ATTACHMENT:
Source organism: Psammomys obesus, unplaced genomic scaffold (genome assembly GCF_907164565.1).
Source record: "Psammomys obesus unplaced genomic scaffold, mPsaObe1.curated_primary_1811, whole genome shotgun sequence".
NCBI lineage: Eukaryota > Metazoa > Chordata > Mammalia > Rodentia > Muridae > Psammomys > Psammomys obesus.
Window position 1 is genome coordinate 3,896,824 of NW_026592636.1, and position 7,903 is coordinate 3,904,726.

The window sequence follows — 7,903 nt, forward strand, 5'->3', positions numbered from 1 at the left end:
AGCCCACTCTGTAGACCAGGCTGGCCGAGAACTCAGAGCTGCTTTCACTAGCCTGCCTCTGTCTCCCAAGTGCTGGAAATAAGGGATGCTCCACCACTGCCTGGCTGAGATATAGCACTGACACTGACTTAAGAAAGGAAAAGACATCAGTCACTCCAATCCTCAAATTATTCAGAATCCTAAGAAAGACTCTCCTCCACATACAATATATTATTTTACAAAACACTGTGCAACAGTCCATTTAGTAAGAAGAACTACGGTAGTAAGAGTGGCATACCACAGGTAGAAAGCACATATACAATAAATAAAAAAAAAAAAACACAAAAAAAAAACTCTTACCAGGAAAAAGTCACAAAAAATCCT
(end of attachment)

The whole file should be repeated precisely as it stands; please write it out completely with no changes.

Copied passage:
Source organism: Psammomys obesus, unplaced genomic scaffold (genome assembly GCF_907164565.1).
Source record: "Psammomys obesus unplaced genomic scaffold, mPsaObe1.curated_primary_1811, whole genome shotgun sequence".
NCBI lineage: Eukaryota > Metazoa > Chordata > Mammalia > Rodentia > Muridae > Psammomys > Psammomys obesus.
Window position 1 is genome coordinate 3,896,824 of NW_026592636.1, and position 7,903 is coordinate 3,904,726.

The window sequence follows — 7,903 nt, forward strand, 5'->3', positions numbered from 1 at the left end:
AGCCCACTCTGTAGACCAGGCTGGCCGAGAACTCAGAGCTGCTTTCACTAGCCTGCCTCTGTCTCCCAAGTGCTGGAAATAAGGGATGCTCCACCACTGCCTGGCTGAGATATAGCACTGACACTGACTTAAGAAAGGAAAAGACATCAGTCACTCCAATCCTCAAATTATTCAGAATCCTAAGAAAGACTCTCCTCCACATACAATATATTATTTTACAAAACACTGTGCAACAGTCCATTTAGTAAGAAGAACTACGGTAGTAAGAGTGGCATACCACAGGTAGAAAGCACATATACAATAAATAAAAAAAAAAAAACACAAAAAAAAAACTCTTACCAGGAAAAAGTCACAAAAAATCCT